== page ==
Sarah broke free first. “Here, I want to show you something.” She passed him the spare scraper and this time he took it. She pointed at the girls’ names.
“And, nothing, it’s just… help me. Let’s see if there’s any more.”
Mike looked at the bay window and walked over, shutting the blinds. Opposite, trees swayed and creaked in the wind. He reached up and shut the top windows before peering out of the window. “It’s pitch black out there. You can really see the stars. No light pollution here, eh?”
“Here’s another one…” Abigail 4.
Mike studied the names. “So the previous owners had three girls. Bet they’re grown up by now, judging by the style of this crappy old wallpaper.”
They both scraped away.
Sarah pointed at another name. They stared agog. Joanna 10 – screamer. “What the hell does ‘screamer’ mean?”
Sarah heard a dull thud and jumped. It came from below, in the bowels of the house. “You hear that?”
“What? Hey, steady on, babe. Old houses make noises you know. Chill.” He smiled reassuringly, smoothed a hand across her cheek. “So do yer reckon the numbers are their ages?”
“Assume so.” She was still looking through the open living room door into the hall.
They continued peeling off the paper with vigour.
Mike suddenly stopped. “Bloody’ell, Sarah.” He pointed. “They’re not ages… they’re marks… marks out of ten. What the…?”
Sarah saw the name Layla 9 / 10. She quickly scanned the other names and numbers. Jennifer 9 also had / 10, but it was somewhat faded.
“Jesus. What is this, hun?”
“Don’t worry. It’s probably nothing. Summat obvious, that we’re missing.”
They bounced looks, then continued.
Sarah stopped, leaned against the wall, arms up.
“What’s up, babe?”
“It was just something the old lady said as she walked off.”
“What? What did she say?”
“I thought she said, ‘They never caught him, you know’, or something like that.”
“Really?” Mike looked stern, not his usual self, fuelling Sarah’s angst.
“I think so. Does your laptop get a signal here.”
“Er. Not sure. Not had chance to check yet, but I’m paying for it and the telly’s working, so it should do. I can give it a go.” He walked into the dining room and grabbed his laptop from the drawer of the sideboard containing his football trophies. Sarah joined him as he turned it on and placed it on the dining room table. They both sat down and waited for Windows to fire up.
“Yes!” The Web browser opened. “Okay, what are we searching for exactly?”
Sarah hesitated, then said in a hushed voice. “Missing girls in Derbyshire?” Mike frowned at her, shook his head, and typed it in.
They stared as eight photos came up. “Jesus Christ. Look at the names, Mike.”
Suddenly the lights and laptop went off.
Sarah felt ice shoot up her spine, and screamed.
“Shit. Okay, calm down. Give me your hand. It’s okay, babe. I’ve gotta torch on me phone.” After a few seconds fumbling, he lit the immediate vicinity, shining the light around, causing shifting shapes of the furniture around them.
“Did you see that? The names… I’m really scared, Mike.”
“Come on. Get a grip. Please. I’ll go down to the cellar.”
“No, don’t leave me.”
“I won’t. We’ll both go. It’s probably just a blown fuse. The house hasn’t been lived in for a while. They did say that, remember? That’s why we got it so cheap. Needed a bit of work.”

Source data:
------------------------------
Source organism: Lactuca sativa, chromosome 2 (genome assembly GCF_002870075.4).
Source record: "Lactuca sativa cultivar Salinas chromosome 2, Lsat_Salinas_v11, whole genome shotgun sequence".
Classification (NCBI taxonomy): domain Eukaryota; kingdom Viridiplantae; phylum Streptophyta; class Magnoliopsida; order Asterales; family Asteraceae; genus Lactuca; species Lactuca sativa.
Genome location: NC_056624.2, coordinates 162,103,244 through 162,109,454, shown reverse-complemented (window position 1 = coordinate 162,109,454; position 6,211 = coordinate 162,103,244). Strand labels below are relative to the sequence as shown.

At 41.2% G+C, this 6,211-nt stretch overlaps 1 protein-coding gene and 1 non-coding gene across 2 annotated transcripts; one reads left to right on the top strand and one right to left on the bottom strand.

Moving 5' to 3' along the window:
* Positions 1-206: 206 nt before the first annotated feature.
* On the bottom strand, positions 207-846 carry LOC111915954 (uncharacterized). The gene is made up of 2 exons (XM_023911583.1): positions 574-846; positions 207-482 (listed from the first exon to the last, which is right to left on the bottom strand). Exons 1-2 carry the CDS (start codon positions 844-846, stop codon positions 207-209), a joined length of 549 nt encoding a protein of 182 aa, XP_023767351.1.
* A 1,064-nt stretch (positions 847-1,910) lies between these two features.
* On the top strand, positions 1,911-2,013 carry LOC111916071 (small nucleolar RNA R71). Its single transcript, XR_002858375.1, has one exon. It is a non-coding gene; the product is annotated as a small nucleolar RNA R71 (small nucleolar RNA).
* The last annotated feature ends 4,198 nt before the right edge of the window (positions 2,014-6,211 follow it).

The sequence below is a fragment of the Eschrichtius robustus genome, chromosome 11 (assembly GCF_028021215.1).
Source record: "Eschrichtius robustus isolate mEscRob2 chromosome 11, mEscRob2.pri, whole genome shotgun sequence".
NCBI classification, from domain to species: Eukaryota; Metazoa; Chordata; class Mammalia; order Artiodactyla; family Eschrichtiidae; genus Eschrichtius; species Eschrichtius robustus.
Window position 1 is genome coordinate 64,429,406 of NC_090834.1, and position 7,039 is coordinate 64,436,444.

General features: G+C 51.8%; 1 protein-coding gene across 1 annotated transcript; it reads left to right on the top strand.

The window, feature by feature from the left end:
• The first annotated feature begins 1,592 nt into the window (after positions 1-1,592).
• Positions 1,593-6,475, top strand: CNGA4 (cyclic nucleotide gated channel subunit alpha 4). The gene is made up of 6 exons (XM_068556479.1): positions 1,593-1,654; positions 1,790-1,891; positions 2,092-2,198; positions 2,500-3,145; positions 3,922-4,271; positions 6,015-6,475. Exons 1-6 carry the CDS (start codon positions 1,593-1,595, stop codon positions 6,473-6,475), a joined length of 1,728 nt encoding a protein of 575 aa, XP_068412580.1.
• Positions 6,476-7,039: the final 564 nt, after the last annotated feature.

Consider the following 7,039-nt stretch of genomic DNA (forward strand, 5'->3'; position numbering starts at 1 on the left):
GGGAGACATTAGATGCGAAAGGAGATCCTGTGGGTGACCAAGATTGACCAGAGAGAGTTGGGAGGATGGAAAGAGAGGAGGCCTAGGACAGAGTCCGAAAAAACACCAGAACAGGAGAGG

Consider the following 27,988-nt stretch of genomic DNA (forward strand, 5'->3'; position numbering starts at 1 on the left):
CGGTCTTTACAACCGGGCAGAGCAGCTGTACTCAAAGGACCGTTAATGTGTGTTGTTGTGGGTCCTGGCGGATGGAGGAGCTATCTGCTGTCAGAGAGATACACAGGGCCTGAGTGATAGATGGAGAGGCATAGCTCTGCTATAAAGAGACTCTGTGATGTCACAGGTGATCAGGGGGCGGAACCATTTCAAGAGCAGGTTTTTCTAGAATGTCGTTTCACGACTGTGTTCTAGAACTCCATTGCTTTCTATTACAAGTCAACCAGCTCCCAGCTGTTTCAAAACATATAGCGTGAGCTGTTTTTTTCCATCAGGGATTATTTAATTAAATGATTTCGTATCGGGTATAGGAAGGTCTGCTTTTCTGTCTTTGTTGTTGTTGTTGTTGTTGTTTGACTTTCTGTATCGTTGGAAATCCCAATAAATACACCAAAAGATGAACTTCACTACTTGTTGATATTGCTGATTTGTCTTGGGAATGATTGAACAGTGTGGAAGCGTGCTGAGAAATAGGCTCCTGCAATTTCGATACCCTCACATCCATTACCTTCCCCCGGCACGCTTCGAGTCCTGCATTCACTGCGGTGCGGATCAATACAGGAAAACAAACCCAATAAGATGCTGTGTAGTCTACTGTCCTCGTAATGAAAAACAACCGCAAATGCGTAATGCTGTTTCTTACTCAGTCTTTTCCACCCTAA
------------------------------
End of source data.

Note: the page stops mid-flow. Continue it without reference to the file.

They moved slowly out of the dining room, into the living room, through the hall and up to the door beneath the staircase. Sarah felt a shudder as she peered into the kitchen to the rear, its dense blackness seemed to stare back at her. She quickly looked away, holding Mike’s hand every step of the way.
Thankfully, the door to the cellar didn’t creak. The phone torchlight wasn’t so bright, and Sarah felt jumpy, seeing dark, fluctuating shapes and shadows. She’d not been down here before. It smelled really musty. The stairs were stone and their footsteps seemed amplified by the gloom.
She didn’t answer.
“Right. The fuse-box is over here somewhere.”
“There. Looks like another door.”
“Oh yeah. Not noticed that before.”
In the far corner was the shape of an old dark wooden door, somewhat camouflaged in the brown stone brickwork. “We’ll take a look in a minute.”
“We don’t have to.”
“Here we go.” He shone the torch at the fuse-box. “You’ll have to just let go of my hand for a minute.”
Sarah released her grip, her hand clammy, her heartbeat audible.
“Yep, as I thought.” A click later, and the lights came on, including the bare bulb just above them.
Mike grinned. “You gonna relax now, babe?”
The wooden door burst open and a dark figure flew at them. The sword swung at Mike before he could turn, and it cut through the air toward his head.
Sarah screamed and froze to the spot. Everything funnelled in, like slow motion. The bearded man wearing a long black cloak turned to her. He leered, his manic eyes shining with glee. She looked at Mike and he staggered. His expression was fixed, wide-eyed. His head slowly slid from his neck and fell off onto the stone floor. It bounced, settled and he stared up at her, like a dead salmon. His jerking body crumpled beside her, blood spurting onto her legs from the gaping neck.
Catatonic, she couldn’t scream. Her legs wobbly, she turned to the stairs and clambered up. She instantly heard throaty laughter and felt sturdy hands gripping her ankles, as her bladder gave way. She was pulled back down, slowly, her chin buffeting the steps, one by one. At the bottom, he grabbed her by the hair and an excruciating pain ripped through her scalp as she was dragged past Mike’s head, those eyes still staring, helplessly.
“I hope you’re a ten out of ten, like Joanna,” the man said gruffly, before slamming the door.
BIO: Col Bury is the former award-winning Crime Editor of Thrillers, Killers ‘n’ Chillers. His short stories have featured in many anthologies, most notably, THE MAMMOTH BOOKS OF BEST BRITISH CRIME 9, 10 & 11. Col is the author of two short stories collections, MANCHESTER 6 and THE COPS OF MANCHESTER and his debut novel, MY KIND OF JUSTICE will be out in June 2015 via Caffeine Nights Publishing.